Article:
Djordje Ozbolt: "I've had three or four shows in New York, but I had a gap of like five years. This time I felt like presenting something that is the essential Ozbolt." Whether this is in fact the essential Ozbolt I can't say, but this first show of his I've seen quite enjoyably fills up three floors at Hauser & Wirth (32 e 69th St, til Feb 21) . There is a tendency to one-off humor, seeking surface reactions, a tendency of painters from the Southern or Western US, as Ozbolt resides in London, along with no shortage of art-historical references (shorthand of Guston and Picasso; Le Déjeuner sur l'herbe) but there are depths here as well, along the lines of Breton finding in Magritte "the great semantic bridge which allows us to pass from the proper meaning to the figurative meaning." Visitors are greeted with the visual pun of a cross-eyed Karl Marx with the two gazes fixed on a sculptural hammer and sickle, titled "Before they Met," (above) inviting multiple interpretations. "Ye Olde Shrunken Head" fills a tiny wood block inside seven frames that suggest forms of psychoanalytical perception. A Serb, "I went to London in '91 to visit my brother, the war started, and I stayed in England. I couldn't go back because there was a draft for the army. I realized once in London that I wanted to study art," estranging him from what he describes as an insular Belgrade scene. The series "50 Ways to Leave Your Lover," a title apparently arrived at after the series was begun, offers variations of painterly decontextualization from cultural myths with cartoon Primitism of Easter Island guys getting hammered, etc, as well as octopus heads and color fields. The juxtaposed images in a series recalls recently Clemente's miniatures, as Ozbolt "lived in India and was obsessed with India for a certain period of time." Also for those who associate Conceptualism with the objectives of some of its recent practitioners (I, II), Hauser & Wirth's London galleries feature Mira Schendel's monotypes (til March 7) from the early years of the Brazilian military government.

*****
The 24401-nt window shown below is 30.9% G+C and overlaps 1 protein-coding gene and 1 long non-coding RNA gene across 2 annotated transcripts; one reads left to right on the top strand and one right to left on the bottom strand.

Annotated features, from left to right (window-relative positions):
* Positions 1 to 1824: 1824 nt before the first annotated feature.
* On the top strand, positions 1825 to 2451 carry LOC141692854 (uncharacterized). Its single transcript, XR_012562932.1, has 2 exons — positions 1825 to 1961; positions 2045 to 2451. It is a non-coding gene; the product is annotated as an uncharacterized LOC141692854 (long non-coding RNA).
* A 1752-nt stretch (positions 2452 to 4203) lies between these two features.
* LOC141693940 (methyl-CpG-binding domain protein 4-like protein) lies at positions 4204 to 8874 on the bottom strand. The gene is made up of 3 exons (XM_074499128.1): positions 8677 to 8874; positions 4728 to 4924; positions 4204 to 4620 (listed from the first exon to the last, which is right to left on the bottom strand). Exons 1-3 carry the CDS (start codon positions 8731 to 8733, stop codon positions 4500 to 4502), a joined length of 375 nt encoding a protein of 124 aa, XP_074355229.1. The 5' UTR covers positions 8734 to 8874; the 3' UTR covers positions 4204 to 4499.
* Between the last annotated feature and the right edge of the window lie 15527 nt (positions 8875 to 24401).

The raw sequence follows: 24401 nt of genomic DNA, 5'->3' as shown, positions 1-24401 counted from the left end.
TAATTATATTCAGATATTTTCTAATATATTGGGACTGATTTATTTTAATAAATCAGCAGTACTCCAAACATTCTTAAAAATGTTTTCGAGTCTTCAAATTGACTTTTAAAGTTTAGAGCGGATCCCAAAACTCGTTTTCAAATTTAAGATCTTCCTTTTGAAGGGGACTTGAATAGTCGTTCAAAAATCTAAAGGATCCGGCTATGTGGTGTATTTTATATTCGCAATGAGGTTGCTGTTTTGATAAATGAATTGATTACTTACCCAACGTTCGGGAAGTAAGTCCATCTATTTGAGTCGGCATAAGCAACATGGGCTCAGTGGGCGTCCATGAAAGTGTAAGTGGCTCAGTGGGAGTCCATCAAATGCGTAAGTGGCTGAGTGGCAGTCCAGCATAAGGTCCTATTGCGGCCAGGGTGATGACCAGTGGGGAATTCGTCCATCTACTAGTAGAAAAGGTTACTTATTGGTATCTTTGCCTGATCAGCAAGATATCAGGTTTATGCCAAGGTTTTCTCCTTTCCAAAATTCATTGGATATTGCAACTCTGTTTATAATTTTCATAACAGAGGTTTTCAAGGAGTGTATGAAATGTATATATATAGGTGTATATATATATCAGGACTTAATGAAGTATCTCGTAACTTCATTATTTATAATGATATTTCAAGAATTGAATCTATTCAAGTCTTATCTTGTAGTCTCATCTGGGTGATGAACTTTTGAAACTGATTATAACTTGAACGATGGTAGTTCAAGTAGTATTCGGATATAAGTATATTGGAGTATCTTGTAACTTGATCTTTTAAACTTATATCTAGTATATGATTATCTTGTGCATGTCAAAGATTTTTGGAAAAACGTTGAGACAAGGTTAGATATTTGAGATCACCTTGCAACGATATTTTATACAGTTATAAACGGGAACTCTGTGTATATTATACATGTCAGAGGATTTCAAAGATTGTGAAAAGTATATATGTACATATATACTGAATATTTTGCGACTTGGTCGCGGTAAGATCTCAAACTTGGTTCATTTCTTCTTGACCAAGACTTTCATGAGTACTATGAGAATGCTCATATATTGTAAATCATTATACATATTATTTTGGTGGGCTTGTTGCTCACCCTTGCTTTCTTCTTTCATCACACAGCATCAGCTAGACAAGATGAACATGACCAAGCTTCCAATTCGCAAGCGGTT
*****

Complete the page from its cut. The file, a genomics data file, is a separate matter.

If one remains concerned that cultural products will wind up in the hands of the 1% there's the 'Honoring Political Freedom Fighters' poster at the best place to eat in NYC (I will take Thomas Keller more seriously when he puts up such a poster), B&B's African American (165 West 26th, 24 hrs). I am there constantly, and in my last visit all the customers seemed to be, like the kitchen staff, from French-speaking Guinea, "The most corrupt country in the world" in the words of one diner who went on to ask, after a long political conversation in Fula, his English better than his chat partner, "Why do we kill our heroes? Why do we kill Lumumba?"
"Whenever there is good, there is bad behind."
Forty minutes should be set aside at the Met for Wolfgang Tillmans' Book for Architects which sequentially presents slides of architectural structures of different cultures and classes, causing a hushed silence, til July 5. Also there til July 25th is Motherwell's Lyric Suite, which I hope to type more about later.
Two shows of Kazuo Shiraga foot paintings (left; Levy 909 Madison til April 4, Mnuchin 45 e 78th til April 11) are in close proximity, while Dallas has Shiraga and Sadamasa Motonaga til July 19.. If you visit in between feeding times, groups of Caucasians may be in evidence, saying to each other "Franz Kline! Ellsworth Kelly!" Indeed in 1965, Shiraga and his Gutai friends exhibited in Tokyo with Motherwell, Pollock, de Kooning, and Kline, to the consternation of the Japanese art establishment that didn't want them as their national representatives. Joos van Cleve, Hubert Robert, and Grandma Moses were also Caucasian. "Shiraga was born and grew up in the city of Amagasaki which used to hold extremely rough festivals. Participants would slam into each other with all their might as they carried movable shrines and almost every year injuries resulted; often, those hurt were brought to Shiraga's house. Finally, one day a man who got crushed between two moving shrines was killed instantly right in front of Shiraga. Seeing the vivid color of the blood spread everywhere, the child felt it was 'beautiful.' (183)" The altar of the Sistine Chapel, painted over the course of four years, depicts Caucasians judging each other.